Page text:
There's the good, the great, and then there's the BEST. Welcome to MTV Geek's Best of 2012 -- what we thought were the cream of the crop this year in the world of GEEK!
MTV Geek's look at the most OMG moments in pop-culture this year continues with a spotlight on the most controversial prequel since the second "Star Wars" trilogy...
To some fans, it was the Unthinkable, the patently INCONCEIVABLE—an Alan Mooreless prequel to the classic, bestselling "Watchmen" graphic novel. And yet in February of this year, it really happened: DC Comics announced a series of mini-series starring such "Watchmen" luminaries as Comedian, Rorschach, Silk Spectre, and Dr. Manhattan, written and drawn by some of the biggest names in the business.
The news hit like a shockwave across the entire comics community, splitting fans into three camps: 1) Such a move was bollocks, 2) It might be relevant to their reading interests, and 3) LOLwhut?
Then, of course, there was the reaction of Alan Moore himself, which was nothing less than volcanically opposed to the venture, his most pointed jabs directed towards the talent on the project, who he described as "scab labor," "possibly halfway-decent writers and artists," and that "...I can understand why they took on Before Watchmen. It will probably be the only opportunity they get in their careers to actually be attached to a project that anybody outside of comics has ever heard of" (presumably Moore had never heard of J. Michael Straczynski's "Babylon 5").
The defensiveness of the pro-Moore camp began to take on an almost cult-like aspect, with a "you are either with us or indefensible scum" approach; one blogger even compared a recently-deceased contributor to "Before Watchmen" to disgraced Penn State coach Joe Paterno, arguing that working on a prequel to Moore's book was equal to facilitating child molestation (because such a correlation is...rational). Yours truly was called a whole host of lovely names for even daring to suggest that "BW" might be an interesting, though somewhat dicey, project—because nothing says "I'm the biggest fan!" like a slew of hostile ad hominem attacks on people you don't know (more on that in the #2 most OMG Geek Moment).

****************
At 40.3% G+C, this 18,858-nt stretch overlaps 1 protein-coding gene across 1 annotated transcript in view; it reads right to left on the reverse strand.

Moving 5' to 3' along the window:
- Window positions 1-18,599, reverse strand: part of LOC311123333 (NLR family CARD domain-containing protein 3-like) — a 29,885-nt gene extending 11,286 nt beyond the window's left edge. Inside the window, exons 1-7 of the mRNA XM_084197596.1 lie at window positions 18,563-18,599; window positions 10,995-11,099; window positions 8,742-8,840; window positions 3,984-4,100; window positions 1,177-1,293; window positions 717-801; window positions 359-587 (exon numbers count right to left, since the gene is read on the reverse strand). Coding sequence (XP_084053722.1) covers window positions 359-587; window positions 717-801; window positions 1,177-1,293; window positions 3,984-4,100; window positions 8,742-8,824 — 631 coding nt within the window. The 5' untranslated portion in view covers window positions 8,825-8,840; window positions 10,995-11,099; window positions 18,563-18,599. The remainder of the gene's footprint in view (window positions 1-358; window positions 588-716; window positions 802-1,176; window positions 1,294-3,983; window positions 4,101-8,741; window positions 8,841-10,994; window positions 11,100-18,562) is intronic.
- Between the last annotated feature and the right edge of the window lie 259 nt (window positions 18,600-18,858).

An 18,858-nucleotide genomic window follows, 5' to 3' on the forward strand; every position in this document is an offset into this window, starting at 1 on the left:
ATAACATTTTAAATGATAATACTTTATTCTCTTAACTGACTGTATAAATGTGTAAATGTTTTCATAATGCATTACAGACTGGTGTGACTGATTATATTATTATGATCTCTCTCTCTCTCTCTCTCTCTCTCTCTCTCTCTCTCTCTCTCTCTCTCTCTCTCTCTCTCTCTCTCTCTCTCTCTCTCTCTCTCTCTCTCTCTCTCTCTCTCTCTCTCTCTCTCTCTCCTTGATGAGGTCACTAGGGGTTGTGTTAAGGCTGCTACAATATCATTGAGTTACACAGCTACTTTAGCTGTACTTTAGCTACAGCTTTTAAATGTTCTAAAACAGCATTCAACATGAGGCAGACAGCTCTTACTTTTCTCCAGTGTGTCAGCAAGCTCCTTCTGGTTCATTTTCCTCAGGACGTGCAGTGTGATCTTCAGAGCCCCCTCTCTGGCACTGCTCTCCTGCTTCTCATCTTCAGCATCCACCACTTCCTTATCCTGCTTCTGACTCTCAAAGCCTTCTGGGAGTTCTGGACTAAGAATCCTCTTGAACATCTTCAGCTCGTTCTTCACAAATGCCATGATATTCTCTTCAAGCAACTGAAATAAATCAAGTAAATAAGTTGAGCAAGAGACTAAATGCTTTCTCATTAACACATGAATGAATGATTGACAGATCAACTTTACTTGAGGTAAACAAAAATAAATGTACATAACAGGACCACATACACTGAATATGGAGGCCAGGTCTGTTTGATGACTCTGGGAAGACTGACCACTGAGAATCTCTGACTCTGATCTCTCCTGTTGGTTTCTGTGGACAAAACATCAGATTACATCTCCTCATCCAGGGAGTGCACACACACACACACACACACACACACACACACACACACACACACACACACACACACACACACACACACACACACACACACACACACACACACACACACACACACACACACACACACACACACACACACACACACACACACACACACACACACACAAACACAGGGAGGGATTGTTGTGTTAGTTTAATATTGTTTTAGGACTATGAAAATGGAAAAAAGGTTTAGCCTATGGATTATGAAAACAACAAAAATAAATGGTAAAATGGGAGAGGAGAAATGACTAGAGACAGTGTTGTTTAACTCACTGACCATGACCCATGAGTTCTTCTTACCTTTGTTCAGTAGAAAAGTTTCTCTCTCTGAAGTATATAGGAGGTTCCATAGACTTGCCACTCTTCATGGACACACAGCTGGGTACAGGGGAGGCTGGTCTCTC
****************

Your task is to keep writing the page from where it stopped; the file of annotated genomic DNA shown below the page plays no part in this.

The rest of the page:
Such schadenfreude by, and on behalf of, Moore didn't really square away with the fact that the writer had built a career off writing other people's characters:
Others called into question matters relating to Moore's contract with DC. Larger issues concerning Creator's Rights came to the fore, with DC writer Chris Roberson publicly announcing that he quit working for the publisher in part based on their decision to publish "BW."
In the end, the outcome was one amazing mini-series, several good mini-series, and a couple of weaker efforts—pretty much the bell curve for any comics event. What was left unclear was the future of "Watchmen." Would we see an "After Watchmen"?
We'll see in 2013.